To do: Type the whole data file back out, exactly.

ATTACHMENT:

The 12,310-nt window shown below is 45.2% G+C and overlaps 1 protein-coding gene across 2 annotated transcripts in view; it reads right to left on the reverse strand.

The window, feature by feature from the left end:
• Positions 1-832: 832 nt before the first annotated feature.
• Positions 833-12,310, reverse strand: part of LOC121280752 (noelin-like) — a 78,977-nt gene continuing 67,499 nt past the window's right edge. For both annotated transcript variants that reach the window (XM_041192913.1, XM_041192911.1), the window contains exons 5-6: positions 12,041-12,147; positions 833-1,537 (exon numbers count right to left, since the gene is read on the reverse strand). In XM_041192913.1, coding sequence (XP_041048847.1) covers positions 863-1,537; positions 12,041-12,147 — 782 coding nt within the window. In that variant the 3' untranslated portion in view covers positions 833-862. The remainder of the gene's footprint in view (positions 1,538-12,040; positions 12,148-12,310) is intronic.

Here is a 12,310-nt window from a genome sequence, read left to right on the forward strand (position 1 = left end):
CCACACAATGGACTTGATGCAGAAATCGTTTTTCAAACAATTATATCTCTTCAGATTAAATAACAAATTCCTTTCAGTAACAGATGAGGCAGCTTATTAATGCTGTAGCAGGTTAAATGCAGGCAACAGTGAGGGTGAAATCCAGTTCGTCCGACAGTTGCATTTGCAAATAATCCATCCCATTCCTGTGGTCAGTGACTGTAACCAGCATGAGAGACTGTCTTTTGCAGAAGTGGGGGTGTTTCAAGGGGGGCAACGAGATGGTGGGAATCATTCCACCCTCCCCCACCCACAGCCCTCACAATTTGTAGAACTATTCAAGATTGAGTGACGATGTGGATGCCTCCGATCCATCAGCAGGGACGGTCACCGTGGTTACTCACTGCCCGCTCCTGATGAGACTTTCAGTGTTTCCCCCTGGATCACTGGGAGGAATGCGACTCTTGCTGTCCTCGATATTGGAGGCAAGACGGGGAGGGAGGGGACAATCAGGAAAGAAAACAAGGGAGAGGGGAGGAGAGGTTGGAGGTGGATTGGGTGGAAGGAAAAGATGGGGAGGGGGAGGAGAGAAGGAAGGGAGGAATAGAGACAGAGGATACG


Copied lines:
The 12,310-nt window shown below is 45.2% G+C and overlaps 1 protein-coding gene across 2 annotated transcripts in view; it reads right to left on the reverse strand.

The window, feature by feature from the left end:
• Positions 1-832: 832 nt before the first annotated feature.
• Positions 833-12,310, reverse strand: part of LOC121280752 (noelin-like) — a 78,977-nt gene continuing 67,499 nt past the window's right edge. For both annotated transcript variants that reach the window (XM_041192913.1, XM_041192911.1), the window contains exons 5-6: positions 12,041-12,147; positions 833-1,537 (exon numbers count right to left, since the gene is read on the reverse strand). In XM_041192913.1, coding sequence (XP_041048847.1) covers positions 863-1,537; positions 12,041-12,147 — 782 coding nt within the window. In that variant the 3' untranslated portion in view covers positions 833-862. The remainder of the gene's footprint in view (positions 1,538-12,040; positions 12,148-12,310) is intronic.

Here is a 12,310-nt window from a genome sequence, read left to right on the forward strand (position 1 = left end):
CCACACAATGGACTTGATGCAGAAATCGTTTTTCAAACAATTATATCTCTTCAGATTAAATAACAAATTCCTTTCAGTAACAGATGAGGCAGCTTATTAATGCTGTAGCAGGTTAAATGCAGGCAACAGTGAGGGTGAAATCCAGTTCGTCCGACAGTTGCATTTGCAAATAATCCATCCCATTCCTGTGGTCAGTGACTGTAACCAGCATGAGAGACTGTCTTTTGCAGAAGTGGGGGTGTTTCAAGGGGGGCAACGAGATGGTGGGAATCATTCCACCCTCCCCCACCCACAGCCCTCACAATTTGTAGAACTATTCAAGATTGAGTGACGATGTGGATGCCTCCGATCCATCAGCAGGGACGGTCACCGTGGTTACTCACTGCCCGCTCCTGATGAGACTTTCAGTGTTTCCCCCTGGATCACTGGGAGGAATGCGACTCTTGCTGTCCTCGATATTGGAGGCAAGACGGGGAGGGAGGGGACAATCAGGAAAGAAAACAAGGGAGAGGGGAGGAGAGGTTGGAGGTGGATTGGGTGGAAGGAAAAGATGGGGAGGGGGAGGAGAGAAGGAAGGGAGGAATAGAGACAGAGGATACG